Recalling the nightmare that haunts people accused of plotting the PM's assassination

As a lawyer of one of the accused in the Bhima-Koregaon case, the writer recalls the recurring nightmare on the third anniversary of the controversial case

(From Left to RIght) Sudha Bhardwaj, Surendra Gadling, Shoma Sen
(From Left to RIght) Sudha Bhardwaj, Surendra Gadling, Shoma Sen

Nihalsing B Rathod

The accused in high profile cases, I earlier believed, played the victim card and falsely blamed the police for implicating them. Today I stand corrected.

Since the morning of June 6, 2018, I have been witness to several lives turned upside down by Pune and Nagpur Police following the arrest, vilification and detention of social workers, lawyers and academics in the Bhima Koregaon case.

While in prison Sudha Bharadwaj lost her father, Surendra Gadling his mother and Sudhir Dhawale his brother. Except for Sudha, courts did not find it proper to let others visit their bereaved families. Vernon Gonsalves lost his mother and Shoma Sen lost her mother-in-law. Many of their close friends and colleagues also lost their lives while they remained unaware.

The nightmare began on June 6, 2018, when Pune Police arrested five social activists from across the country. In the days to come, 11 more were to be implicated and placed behind bars. Additional Commissioner of Police Shivaji Pawar of Pune Police carried out the investigation till January 2020, after which it was taken over by the National Investigation Agency (NIA). NIA then made its own contribution to criminal law by summoning hundreds of people on witness summons. Of the witnesses summoned, at least four were then arrested and then listed as accused.

Surendra Gadling was arrested from his house, without being furnished an arrest panchnama; nor was he produced before the nearest magistrate. Neither his wife nor his family members were told about the reasons for his arrest, under which crime, where he would be produced, which is the investigating agency or if the arrest was under any warrant or without a warrant.

Surendra was taken to Amravati, a town about 150 kms from Nagpur and produced before the Magistrate there. Surendra argued himself and told the judge that he was not the nearest magistrate in any sense and could not authorise his detention. The Magistrate refused to pass any order and rejected the remand.

He was then brought back to Nagpur and taken to Pune in a plane late at night. A special judge sat at 6 a.m. and granted a transit remand. Even at that early hour, a legal aid lawyer was present there. Despite Surendra’s protests and his express desire to argue his case himself, the magistrate accepted this lawyer’s vakalatnama and allowed the detention. It was much later that we learnt that the judge was never designated as a special judge under the NIA Act, 2008.

Meanwhile, his wife filed a habeas corpus petition before the Nagpur Bench of the Bombay High Court. I appeared before the Bench and appealed, “A prominent human rights lawyer practicing for years before this court has been taken away by the police without following any of the mandatory processes and we do not know his whereabouts…” The Bench asked, “Who?” I replied, “Advocate Surendra Gadling”.

The bench responded, “Must have been arrested, no urgency, not today”. I retorted, “But my Lords, the petitioner is entitled to know about the whereabouts and wellbeing of her husband. How can anyone be arrested without following due process?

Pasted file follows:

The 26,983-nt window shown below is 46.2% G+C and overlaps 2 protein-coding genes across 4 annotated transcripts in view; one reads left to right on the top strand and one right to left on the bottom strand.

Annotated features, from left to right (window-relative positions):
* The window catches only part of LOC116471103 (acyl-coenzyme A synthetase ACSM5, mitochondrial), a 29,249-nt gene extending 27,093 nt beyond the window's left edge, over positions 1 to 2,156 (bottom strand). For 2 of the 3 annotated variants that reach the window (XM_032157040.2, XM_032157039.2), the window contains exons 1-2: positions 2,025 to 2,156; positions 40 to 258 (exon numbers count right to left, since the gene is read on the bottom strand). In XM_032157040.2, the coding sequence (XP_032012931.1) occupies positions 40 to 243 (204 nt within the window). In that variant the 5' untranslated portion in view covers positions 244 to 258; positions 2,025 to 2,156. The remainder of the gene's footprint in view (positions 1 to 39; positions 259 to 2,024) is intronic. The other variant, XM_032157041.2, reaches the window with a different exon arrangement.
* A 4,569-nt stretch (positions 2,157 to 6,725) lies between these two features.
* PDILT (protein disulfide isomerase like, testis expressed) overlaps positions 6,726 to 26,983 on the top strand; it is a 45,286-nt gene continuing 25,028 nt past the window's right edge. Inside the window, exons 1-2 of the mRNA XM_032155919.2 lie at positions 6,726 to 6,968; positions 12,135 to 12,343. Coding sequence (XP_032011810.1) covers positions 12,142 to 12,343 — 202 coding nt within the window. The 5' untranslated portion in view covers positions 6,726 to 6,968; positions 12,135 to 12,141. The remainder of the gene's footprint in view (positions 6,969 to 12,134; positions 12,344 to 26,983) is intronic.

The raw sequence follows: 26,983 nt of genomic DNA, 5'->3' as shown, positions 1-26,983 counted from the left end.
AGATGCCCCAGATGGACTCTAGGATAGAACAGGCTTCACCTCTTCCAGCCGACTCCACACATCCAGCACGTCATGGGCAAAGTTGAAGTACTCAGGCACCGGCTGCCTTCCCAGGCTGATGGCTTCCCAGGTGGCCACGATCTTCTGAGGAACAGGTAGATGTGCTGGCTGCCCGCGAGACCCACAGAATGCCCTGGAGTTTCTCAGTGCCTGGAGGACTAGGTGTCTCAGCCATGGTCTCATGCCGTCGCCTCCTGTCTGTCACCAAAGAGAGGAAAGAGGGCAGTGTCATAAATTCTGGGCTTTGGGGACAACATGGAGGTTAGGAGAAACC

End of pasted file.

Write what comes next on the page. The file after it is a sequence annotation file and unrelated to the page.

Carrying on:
The court later held that since the arrest was made by Pune Police, the matter could be heard only by the Mumbai High Court. We pleaded that we be told where he has been taken. The Bench looked at the ‘police prosecutor’ who also happened to know Surendra personally; he said he had no instructions on the matter and could not help without orders of the court. The bench convinced us to withdraw the petition by saying that transferring the matter to Mumbai would take a long time, and it would be faster if the petition was filed there directly.

Pune Police then held a press conference and made the sensational allegation that the arrested social workers were involved in a plot to assassinate the Prime Minister. This mischievous press briefing scared the sympathisers, tainted the public image of the accused and people and the media were manipulated into turning hostile.

Police officers Parambir Singh, Rashmi Shukla and Shivaji Pawar held multiple media briefings, giving away several documents which they claimed were email conversations. They were allegedly retrieved from the hard discs of computers used by the social workers.

It would take us two long years to obtain copies of these hard discs and have them examined by a digital forensic expert company, which confirmed that all these documents were planted by using a spyware called ‘netwire’.

When we, with the court’s permission, went to meet Mahesh Raut and Shoma Sen in police custody, we saw police officer Suhas Bawache sitting on the chair of the Investigating Officer. Although he was part of almost all actions that Pune Police took, his name appears nowhere on record. He gave us a thinly veiled warning. “Don’t take our names, don’t target us or else we will also have to take care of you!” He had threatened Surendra earlier and said that after Prof Sai Baba, it would be his turn. He had also told Mahesh Raut that all his lawyer friends would give him company in jail.

(IPA Service. Courtesy: The Leaflet)

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